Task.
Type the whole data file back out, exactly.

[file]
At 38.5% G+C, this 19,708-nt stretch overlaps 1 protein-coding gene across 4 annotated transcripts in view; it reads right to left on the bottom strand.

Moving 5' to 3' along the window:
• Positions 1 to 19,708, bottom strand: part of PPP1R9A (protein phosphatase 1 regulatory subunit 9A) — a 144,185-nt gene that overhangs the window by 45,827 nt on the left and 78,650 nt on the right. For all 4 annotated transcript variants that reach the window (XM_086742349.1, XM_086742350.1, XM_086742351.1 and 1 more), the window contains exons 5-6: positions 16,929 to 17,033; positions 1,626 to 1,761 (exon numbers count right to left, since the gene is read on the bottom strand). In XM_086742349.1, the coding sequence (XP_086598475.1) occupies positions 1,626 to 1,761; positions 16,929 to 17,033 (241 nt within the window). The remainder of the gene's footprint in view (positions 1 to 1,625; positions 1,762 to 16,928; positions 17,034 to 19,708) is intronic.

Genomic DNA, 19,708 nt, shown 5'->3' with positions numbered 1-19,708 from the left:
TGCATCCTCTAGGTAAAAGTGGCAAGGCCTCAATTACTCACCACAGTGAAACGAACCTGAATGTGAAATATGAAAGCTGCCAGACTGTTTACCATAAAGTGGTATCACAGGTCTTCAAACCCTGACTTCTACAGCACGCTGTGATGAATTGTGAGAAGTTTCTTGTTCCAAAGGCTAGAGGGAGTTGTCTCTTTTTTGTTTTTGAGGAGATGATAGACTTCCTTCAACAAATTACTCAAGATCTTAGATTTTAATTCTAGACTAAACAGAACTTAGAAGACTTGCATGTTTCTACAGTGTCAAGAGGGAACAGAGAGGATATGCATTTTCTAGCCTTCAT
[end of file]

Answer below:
At 38.5% G+C, this 19,708-nt stretch overlaps 1 protein-coding gene across 4 annotated transcripts in view; it reads right to left on the bottom strand.

Moving 5' to 3' along the window:
• Positions 1 to 19,708, bottom strand: part of PPP1R9A (protein phosphatase 1 regulatory subunit 9A) — a 144,185-nt gene that overhangs the window by 45,827 nt on the left and 78,650 nt on the right. For all 4 annotated transcript variants that reach the window (XM_086742349.1, XM_086742350.1, XM_086742351.1 and 1 more), the window contains exons 5-6: positions 16,929 to 17,033; positions 1,626 to 1,761 (exon numbers count right to left, since the gene is read on the bottom strand). In XM_086742349.1, the coding sequence (XP_086598475.1) occupies positions 1,626 to 1,761; positions 16,929 to 17,033 (241 nt within the window). The remainder of the gene's footprint in view (positions 1 to 1,625; positions 1,762 to 16,928; positions 17,034 to 19,708) is intronic.

Genomic DNA, 19,708 nt, shown 5'->3' with positions numbered 1-19,708 from the left:
TGCATCCTCTAGGTAAAAGTGGCAAGGCCTCAATTACTCACCACAGTGAAACGAACCTGAATGTGAAATATGAAAGCTGCCAGACTGTTTACCATAAAGTGGTATCACAGGTCTTCAAACCCTGACTTCTACAGCACGCTGTGATGAATTGTGAGAAGTTTCTTGTTCCAAAGGCTAGAGGGAGTTGTCTCTTTTTTGTTTTTGAGGAGATGATAGACTTCCTTCAACAAATTACTCAAGATCTTAGATTTTAATTCTAGACTAAACAGAACTTAGAAGACTTGCATGTTTCTACAGTGTCAAGAGGGAACAGAGAGGATATGCATTTTCTAGCCTTCAT